Hitler's Reich [Excerpt]
The First Phase
The Expansion of Japanese Rule
The Jews of Eastern Europe [Excerpt]
America Rearms [Excerpt]
Armistice at Munich [Excerpt]
Hitler Could Not Stop [Excerpt]
The Downfall of France [Excerpt]
Anglo-American Pitfalls [Excerpt]
Let Japan Choose [Excerpt]
Pearl Harbor: Documents: The Rising Sun in the Pacific
America at War: Three Bad Months [Excerpt]
Hitler's Transfers of Population in Eastern Europe [Excerpt]
The Spirit of Resistance [Excerpt]
America at War: The First Year [Excerpt]
America at War: The End of the Second Year [Excerpt]
The Road to D-Day [Excerpt]
America at War: The End Begins [Excerpt]
America at War: Victory in Europe [Excerpt]
America at War: Victory in the Pacific [Excerpt]
America at War: The Triumph of the Machine [Excerpt]
The Atomic Bombings Reconsidered
Political Problems of a Coalition [Excerpt]
Turning Points of the War
That Was Then: Allen W. Dulles on the Occupation of Germany [Excerpt]
The Nuremberg Trial: Landmark in Law [Excerpt]
The Sources of Soviet Conduct [Excerpt]
The Atom Bomb as Policy Maker [Excerpt]
The Illusion of World Government [Excerpt]
The Myth of Post–Cold War Chaos [Excerpt]
A great deal of ink has been shed in recent years describing various versions of the post-Cold War order. These attempts have all failed, because there is no such creature. The world order created in the 1940s is still with us, and in many ways stronger than ever. The challenge for American foreign policy is not to imagine and build a new world order but to reclaim and renew an old one -- an innovative and durable order that has been hugely successful and largely unheralded.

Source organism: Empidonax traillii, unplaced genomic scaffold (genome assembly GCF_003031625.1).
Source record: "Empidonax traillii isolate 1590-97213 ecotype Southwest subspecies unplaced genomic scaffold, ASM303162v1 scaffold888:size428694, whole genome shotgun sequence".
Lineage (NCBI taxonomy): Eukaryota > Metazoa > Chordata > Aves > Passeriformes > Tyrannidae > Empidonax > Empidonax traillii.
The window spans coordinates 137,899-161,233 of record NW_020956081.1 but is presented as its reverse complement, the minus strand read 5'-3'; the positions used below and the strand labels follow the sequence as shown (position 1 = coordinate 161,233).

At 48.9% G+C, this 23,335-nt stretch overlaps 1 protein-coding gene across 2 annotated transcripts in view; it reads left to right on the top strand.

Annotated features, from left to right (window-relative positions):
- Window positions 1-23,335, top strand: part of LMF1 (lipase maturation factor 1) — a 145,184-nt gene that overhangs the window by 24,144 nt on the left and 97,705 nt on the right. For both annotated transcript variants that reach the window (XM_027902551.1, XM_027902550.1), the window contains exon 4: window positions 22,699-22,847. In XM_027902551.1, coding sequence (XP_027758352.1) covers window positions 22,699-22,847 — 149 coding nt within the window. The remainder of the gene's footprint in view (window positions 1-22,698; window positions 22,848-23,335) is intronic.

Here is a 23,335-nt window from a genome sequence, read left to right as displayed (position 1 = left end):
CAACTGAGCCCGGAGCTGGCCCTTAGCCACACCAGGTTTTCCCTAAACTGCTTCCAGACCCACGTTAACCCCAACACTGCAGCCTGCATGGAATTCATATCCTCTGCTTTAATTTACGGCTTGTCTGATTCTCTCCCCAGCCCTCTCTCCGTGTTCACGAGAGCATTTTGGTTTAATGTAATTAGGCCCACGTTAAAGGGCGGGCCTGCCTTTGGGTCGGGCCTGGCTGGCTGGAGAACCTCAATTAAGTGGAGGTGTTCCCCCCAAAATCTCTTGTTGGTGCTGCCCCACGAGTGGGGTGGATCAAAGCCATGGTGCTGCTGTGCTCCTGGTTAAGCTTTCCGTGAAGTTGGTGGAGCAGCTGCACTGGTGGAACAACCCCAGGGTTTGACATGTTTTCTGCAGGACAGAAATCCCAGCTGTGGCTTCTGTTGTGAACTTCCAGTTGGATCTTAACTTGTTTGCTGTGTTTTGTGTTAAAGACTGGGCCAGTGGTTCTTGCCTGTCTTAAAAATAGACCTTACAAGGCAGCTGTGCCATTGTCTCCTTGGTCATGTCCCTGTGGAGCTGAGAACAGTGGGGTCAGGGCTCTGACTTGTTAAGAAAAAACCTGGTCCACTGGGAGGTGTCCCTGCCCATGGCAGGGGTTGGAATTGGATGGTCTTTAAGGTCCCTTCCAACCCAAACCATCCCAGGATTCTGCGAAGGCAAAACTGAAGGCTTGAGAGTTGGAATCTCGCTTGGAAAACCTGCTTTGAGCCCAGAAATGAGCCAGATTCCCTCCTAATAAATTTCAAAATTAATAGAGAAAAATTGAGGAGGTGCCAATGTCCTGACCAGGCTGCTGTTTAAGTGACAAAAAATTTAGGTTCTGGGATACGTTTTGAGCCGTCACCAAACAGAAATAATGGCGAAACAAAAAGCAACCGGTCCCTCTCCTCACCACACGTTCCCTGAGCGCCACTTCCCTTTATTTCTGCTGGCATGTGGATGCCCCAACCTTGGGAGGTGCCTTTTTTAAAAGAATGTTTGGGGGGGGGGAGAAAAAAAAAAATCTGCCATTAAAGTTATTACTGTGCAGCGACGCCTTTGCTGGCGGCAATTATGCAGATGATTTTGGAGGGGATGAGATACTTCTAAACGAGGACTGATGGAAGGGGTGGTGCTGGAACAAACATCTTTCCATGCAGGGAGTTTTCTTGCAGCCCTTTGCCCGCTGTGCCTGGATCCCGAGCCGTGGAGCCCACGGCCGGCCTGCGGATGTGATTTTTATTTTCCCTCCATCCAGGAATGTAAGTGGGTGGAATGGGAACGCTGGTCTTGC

The end of the Cold War, the common wisdom holds, was a historical watershed. The collapse of communism brought the collapse of the order that took shape after World War II. While foreign policy theorists and officials scramble to design new grand strategies, the United States is rudderless on uncharted seas.
The common wisdom is wrong. What ended with the Cold War was bipolarity, the nuclear stalemate, and decades of containment of the Soviet Union -- seemingly the most dramatic and consequential features of the postwar era. But the world order created in the middle to late 1940s endures, more extensive and in some respects more robust than during its Cold War years. Its basic principles, which deal with organization and relations among the Western liberal democracies, are alive and well.
These less celebrated, less heroic, but more fundamental principles and policies -- the real international order -- include the commitment to an open world economy and its multilateral management, and the stabilization of socioeconomic welfare. And the political vision behind the order was as important as the anticipated economic gains. The major industrial democracies took it upon themselves to "domesticate" their dealings through a dense web of multilateral institutions, intergovernmental relations, and joint management of the Western and world political economies. . . .
World War II produced two postwar settlements. One, a reaction to deteriorating relations with the Soviet Union, led to the containment order, which was based on the balance of power, nuclear deterrence, and
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